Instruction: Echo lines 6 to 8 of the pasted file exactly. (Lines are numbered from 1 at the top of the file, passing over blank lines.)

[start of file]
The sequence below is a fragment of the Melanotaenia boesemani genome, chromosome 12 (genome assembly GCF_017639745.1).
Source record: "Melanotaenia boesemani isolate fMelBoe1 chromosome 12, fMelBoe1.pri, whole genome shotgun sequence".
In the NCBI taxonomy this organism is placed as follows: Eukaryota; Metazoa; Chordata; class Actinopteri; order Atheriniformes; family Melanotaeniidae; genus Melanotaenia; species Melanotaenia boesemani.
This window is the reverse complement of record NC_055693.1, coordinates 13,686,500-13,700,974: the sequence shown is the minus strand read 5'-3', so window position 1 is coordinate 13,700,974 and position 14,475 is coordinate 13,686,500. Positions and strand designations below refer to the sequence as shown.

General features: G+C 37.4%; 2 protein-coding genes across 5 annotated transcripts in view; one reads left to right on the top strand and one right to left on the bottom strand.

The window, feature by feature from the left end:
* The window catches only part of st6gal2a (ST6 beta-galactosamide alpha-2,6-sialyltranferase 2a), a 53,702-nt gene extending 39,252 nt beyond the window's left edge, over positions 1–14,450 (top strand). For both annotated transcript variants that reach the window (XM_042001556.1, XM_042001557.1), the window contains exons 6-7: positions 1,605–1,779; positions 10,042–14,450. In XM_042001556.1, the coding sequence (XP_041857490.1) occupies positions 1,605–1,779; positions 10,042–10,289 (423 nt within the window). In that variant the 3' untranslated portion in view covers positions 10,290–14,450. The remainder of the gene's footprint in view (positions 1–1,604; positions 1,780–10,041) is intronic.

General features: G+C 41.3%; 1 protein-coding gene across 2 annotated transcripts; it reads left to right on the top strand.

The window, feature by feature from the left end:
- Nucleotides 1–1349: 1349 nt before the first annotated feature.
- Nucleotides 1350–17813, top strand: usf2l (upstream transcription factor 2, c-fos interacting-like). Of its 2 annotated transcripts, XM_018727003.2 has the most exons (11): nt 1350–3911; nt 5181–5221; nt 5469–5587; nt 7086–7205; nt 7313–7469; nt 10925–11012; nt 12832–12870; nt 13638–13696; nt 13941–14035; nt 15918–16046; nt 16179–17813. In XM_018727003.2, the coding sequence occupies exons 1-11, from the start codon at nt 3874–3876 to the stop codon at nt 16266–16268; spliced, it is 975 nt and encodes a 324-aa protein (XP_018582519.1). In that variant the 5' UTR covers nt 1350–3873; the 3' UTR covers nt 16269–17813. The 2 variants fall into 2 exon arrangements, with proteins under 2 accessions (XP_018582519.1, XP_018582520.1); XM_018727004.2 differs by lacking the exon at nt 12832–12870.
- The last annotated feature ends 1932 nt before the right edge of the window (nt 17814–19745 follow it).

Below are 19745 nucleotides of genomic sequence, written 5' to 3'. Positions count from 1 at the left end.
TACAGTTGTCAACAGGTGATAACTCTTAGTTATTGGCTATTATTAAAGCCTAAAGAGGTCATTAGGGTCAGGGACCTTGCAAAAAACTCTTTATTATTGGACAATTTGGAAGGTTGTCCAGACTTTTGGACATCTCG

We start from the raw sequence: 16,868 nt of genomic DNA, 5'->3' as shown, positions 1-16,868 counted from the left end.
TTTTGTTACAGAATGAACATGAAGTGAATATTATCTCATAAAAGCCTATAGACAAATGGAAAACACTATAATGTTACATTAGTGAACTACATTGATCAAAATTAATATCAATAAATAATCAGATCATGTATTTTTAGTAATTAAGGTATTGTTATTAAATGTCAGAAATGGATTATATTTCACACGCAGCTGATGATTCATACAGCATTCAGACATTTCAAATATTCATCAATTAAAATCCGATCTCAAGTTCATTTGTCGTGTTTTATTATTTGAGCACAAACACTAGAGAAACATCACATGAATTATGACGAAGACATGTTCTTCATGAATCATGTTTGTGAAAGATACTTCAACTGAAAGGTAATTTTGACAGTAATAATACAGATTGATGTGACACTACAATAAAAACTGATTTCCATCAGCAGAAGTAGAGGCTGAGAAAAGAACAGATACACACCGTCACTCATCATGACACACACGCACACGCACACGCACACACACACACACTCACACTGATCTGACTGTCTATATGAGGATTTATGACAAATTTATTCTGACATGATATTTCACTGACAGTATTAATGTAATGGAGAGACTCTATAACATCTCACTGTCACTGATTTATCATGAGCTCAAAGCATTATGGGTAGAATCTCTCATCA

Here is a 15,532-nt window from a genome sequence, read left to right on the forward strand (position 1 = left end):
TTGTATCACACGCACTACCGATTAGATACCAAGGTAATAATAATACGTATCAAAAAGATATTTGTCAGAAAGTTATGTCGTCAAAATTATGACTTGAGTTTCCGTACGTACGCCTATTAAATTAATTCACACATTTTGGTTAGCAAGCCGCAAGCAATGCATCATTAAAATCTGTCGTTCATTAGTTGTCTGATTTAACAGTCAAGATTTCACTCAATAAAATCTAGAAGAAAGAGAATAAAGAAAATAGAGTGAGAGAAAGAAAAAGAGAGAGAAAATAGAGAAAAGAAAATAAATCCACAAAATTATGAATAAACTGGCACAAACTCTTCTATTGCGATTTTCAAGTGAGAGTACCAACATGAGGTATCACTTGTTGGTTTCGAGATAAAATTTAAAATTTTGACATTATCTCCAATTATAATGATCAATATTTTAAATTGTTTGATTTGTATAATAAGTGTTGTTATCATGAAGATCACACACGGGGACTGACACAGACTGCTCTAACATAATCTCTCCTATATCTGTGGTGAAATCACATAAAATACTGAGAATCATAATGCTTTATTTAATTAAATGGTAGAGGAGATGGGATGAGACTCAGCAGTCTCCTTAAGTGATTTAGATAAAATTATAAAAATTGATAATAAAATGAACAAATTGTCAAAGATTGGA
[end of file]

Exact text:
The window, feature by feature from the left end:
* The window catches only part of st6gal2a (ST6 beta-galactosamide alpha-2,6-sialyltranferase 2a), a 53,702-nt gene extending 39,252 nt beyond the window's left edge, over positions 1–14,450 (top strand). For both annotated transcript variants that reach the window (XM_042001556.1, XM_042001557.1), the window contains exons 6-7: positions 1,605–1,779; positions 10,042–14,450. In XM_042001556.1, the coding sequence (XP_041857490.1) occupies positions 1,605–1,779; positions 10,042–10,289 (423 nt within the window). In that variant the 3' untranslated portion in view covers positions 10,290–14,450. The remainder of the gene's footprint in view (positions 1–1,604; positions 1,780–10,041) is intronic.

General features: G+C 41.3%; 1 protein-coding gene across 2 annotated transcripts; it reads left to right on the top strand.